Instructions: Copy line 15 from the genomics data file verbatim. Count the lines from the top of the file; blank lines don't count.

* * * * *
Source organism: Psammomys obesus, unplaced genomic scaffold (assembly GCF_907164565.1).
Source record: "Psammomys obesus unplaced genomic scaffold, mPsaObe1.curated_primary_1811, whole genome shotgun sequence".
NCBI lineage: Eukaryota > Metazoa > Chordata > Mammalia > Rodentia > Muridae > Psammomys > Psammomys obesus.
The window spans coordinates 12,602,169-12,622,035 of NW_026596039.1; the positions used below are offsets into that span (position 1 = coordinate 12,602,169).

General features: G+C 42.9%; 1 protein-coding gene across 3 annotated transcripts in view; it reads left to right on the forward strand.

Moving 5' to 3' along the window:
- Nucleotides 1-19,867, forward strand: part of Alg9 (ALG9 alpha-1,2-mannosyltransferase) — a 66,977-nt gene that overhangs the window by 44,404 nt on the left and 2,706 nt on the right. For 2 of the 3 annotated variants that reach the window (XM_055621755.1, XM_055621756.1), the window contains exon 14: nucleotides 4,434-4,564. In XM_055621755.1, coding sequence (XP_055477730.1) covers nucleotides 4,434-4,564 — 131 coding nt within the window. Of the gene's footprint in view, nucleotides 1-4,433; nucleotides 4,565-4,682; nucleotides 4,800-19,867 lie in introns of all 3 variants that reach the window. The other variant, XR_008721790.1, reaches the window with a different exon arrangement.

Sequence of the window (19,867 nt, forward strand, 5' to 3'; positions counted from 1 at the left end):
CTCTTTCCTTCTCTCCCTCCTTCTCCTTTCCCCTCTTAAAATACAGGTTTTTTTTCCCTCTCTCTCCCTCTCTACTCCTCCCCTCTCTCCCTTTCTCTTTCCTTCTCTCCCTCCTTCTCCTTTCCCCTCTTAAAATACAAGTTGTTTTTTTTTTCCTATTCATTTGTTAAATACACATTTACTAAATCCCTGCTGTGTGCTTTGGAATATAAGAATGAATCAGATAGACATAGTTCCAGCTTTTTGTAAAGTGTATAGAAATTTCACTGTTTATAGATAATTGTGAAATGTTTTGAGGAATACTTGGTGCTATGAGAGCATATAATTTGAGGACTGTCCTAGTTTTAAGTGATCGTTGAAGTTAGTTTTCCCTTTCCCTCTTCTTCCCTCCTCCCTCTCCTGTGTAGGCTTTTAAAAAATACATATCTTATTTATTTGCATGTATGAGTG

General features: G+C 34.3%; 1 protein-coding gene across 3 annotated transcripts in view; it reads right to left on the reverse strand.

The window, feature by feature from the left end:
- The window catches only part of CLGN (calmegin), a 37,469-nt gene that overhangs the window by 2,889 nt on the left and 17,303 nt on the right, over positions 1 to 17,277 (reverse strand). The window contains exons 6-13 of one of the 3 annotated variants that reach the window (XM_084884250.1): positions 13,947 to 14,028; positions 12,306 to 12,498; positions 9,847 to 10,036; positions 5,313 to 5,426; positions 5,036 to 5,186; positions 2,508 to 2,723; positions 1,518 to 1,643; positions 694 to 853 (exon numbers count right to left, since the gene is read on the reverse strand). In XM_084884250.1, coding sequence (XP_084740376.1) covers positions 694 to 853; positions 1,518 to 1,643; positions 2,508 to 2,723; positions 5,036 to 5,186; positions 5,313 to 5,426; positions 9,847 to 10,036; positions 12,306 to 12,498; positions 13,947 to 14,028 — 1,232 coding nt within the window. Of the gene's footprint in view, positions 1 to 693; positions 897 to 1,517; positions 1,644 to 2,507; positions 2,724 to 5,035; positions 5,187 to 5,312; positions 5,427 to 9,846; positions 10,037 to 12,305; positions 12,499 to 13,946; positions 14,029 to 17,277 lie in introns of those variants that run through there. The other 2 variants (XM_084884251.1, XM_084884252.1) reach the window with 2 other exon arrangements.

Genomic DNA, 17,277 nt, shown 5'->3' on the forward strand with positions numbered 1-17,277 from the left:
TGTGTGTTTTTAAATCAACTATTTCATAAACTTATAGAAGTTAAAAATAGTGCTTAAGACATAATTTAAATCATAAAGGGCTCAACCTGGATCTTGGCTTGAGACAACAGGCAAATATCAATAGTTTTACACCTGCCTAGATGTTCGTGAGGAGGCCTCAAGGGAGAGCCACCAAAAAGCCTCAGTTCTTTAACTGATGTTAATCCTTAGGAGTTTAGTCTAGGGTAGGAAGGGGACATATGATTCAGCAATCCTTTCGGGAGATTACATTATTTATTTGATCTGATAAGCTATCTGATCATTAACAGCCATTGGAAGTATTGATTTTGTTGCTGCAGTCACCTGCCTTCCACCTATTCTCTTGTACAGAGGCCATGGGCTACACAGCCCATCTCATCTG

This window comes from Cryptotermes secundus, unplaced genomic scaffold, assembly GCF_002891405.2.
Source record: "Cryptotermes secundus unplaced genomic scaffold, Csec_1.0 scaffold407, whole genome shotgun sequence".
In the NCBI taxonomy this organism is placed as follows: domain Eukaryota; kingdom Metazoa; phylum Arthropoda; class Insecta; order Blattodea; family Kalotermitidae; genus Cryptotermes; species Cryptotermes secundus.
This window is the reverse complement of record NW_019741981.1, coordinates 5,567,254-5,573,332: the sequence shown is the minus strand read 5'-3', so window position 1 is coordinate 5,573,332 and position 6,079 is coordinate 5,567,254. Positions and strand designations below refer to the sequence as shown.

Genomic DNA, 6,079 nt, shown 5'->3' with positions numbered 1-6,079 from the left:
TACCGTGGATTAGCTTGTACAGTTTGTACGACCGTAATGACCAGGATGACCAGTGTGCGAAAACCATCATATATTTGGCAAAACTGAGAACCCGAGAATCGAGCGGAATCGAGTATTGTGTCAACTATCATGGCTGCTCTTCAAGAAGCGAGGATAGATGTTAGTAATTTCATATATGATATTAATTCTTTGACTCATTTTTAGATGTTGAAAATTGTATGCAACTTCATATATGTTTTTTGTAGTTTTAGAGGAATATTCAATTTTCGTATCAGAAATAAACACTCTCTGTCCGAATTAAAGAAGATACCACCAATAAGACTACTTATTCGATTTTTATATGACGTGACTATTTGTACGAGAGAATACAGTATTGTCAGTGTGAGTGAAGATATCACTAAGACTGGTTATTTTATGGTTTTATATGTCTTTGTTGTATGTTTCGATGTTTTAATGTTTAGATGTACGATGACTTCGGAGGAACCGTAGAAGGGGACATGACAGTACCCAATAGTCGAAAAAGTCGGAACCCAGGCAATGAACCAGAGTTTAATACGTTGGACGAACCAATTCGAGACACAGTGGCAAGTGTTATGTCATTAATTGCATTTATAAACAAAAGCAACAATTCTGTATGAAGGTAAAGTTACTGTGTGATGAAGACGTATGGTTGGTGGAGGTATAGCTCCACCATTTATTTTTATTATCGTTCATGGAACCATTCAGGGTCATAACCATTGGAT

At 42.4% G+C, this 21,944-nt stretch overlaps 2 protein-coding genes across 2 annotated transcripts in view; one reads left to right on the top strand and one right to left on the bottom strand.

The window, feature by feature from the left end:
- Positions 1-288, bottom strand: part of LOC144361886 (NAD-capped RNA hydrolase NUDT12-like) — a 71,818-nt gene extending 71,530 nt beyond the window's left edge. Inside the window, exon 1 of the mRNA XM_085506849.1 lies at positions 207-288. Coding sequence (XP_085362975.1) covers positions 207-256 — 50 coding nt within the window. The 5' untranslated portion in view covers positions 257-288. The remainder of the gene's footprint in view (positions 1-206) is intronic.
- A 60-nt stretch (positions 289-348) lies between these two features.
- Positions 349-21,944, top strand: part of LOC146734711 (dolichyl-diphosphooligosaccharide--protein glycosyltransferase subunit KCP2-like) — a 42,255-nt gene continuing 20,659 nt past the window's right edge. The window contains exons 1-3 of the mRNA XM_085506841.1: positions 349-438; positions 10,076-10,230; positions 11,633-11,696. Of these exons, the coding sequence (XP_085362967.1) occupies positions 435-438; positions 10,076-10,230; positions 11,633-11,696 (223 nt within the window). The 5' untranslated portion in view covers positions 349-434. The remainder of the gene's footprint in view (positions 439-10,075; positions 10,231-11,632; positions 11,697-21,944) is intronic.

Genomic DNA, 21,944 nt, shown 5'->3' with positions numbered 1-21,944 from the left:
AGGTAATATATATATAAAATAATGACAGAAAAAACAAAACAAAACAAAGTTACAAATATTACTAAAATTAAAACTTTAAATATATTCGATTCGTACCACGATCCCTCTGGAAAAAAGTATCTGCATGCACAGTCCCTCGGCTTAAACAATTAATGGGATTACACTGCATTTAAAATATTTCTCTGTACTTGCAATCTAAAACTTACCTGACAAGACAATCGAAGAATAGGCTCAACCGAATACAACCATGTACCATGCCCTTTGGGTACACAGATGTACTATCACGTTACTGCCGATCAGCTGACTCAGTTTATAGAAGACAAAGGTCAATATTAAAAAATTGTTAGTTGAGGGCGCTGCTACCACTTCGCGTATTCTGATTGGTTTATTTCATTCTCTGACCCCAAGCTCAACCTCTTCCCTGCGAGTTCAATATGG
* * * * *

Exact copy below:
This window comes from Cryptotermes secundus, unplaced genomic scaffold, assembly GCF_002891405.2.